Another outing for this rambling, aging play, this time a good one, expertly cast. The play itself leaves little to the imagination, the acting is all. Nigel Gore’s King Henry was a real tour-de-force. Unflagging energy, powerful and detailed at the same time, one of the best things I have seen him do. Let me say,at the outset,that I admire the whole troupe. They had done this over the top play in the afternoon, came back a few hours later, and gave it all they had. Christine Dekker made the role of Queen Eleanor her own. She gave a super detailed performance that only now and then turned sharp.
I need more than two hands to count the number of operas I’ve attended in Boston so far this year. Two productions by the Boston Lyric Opera, our leading company; nine (four fully staged) by our newest company, Odyssey Opera; a brilliant concert version by the BSO of Szymanowski’s disturbing and mesmerizing King Roger; all three of Monteverdi’s surviving operas presented by the Boston Early Music Festival, performed in repertory for possibly the very first time; a rarely produced Mozart masterpiece, Die Entführung aus dem Serail, in a solid and often eloquently sung concert version by Emmanuel Music; the world premiere of Crossing, 25-year-old Matthew Aucoin’s one-act opera about Whitman in the Civil War, presented by A.R.T.; and the first local production of Hulak-Artemovsky’s Cossack Beyond the Danube, the Ukrainian national opera, by Commonwealth Lyric Theatre (imaginatively staged and magnificently sung). Not to mention several smaller production I couldn’t actually get to—including an adventurous new work, Per Bloland’s Pedr Solis, by the heroic Guerrilla Opera, which I got to watch only on-line, and Boston Opera Collaborative’s Ned Rorem Our Town (music I’m not crazy about, but friends I trust liked the production).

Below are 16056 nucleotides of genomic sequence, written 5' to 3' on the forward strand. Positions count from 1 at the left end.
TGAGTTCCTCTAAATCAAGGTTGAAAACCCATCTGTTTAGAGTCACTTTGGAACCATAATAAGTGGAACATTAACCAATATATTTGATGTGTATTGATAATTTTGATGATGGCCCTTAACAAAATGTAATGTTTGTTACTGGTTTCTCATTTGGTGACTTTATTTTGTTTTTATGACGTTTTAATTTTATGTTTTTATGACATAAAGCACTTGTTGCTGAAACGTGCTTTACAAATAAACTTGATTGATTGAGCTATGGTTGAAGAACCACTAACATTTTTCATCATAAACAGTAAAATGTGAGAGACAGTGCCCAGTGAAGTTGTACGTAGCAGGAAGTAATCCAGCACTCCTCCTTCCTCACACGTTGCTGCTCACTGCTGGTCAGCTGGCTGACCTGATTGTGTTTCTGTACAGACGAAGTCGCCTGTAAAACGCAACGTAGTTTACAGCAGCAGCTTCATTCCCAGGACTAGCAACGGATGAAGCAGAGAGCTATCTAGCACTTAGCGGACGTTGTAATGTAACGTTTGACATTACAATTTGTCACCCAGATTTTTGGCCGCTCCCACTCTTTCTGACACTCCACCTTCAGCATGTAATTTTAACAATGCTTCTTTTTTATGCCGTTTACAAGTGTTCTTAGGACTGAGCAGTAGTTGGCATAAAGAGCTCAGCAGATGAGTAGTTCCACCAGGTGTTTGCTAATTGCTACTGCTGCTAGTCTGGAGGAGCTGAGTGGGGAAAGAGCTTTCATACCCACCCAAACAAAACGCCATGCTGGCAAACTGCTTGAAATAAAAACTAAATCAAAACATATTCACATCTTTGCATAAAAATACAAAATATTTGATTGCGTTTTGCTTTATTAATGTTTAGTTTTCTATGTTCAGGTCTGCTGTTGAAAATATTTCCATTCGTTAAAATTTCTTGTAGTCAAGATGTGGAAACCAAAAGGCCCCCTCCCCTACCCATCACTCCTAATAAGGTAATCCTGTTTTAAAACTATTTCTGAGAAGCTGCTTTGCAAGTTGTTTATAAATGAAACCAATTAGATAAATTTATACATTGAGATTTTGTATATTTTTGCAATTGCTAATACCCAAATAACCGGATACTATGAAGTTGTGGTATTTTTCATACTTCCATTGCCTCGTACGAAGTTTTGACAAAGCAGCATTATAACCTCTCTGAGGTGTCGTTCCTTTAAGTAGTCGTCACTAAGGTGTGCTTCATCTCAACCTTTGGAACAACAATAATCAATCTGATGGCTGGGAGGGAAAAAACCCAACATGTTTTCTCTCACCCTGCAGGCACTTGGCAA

A lot of opera! But how full is the cup?
The recent biennial weeklong Boston Early Music Festival (June 14-21) drew unusual attention for presenting full stagings of all three of Monteverdi’s surviving operas (Orfeo, The Return of Ulysses, The Coronation of Poppea) plus the Vespers of 1610. This in addition to the Festival’s usual 9 a.m. to midnight concerts of a great variety of music from the Middle Ages to Bach, featuring noted performers from all over the world. Enthusiasm ran high all week and audiences were large, especially for the Monteverdi events.
Hours and hours of the composer’s music in a 24-hour span. I’ve heard a lot of bad Monteverdi—valiant efforts, not enough skill. The style is fundamentally performer-dependent. In Aston Magna’s Monteverdi concert on Saturday at Simon’s Rock and the Boston Early Music Festival’s performances of the Vespers and Orfeo Saturday evening and Sunday afternoon, we were able to hear these works with first-rate artists who have the right voices and the style under their belts. Half of the time, I was listening to duets by two tenors, a hallmark of Monteverdi’s larger works. These were brilliantly undertaken by Frank Kelley and William Hite in the Aston Magna concert.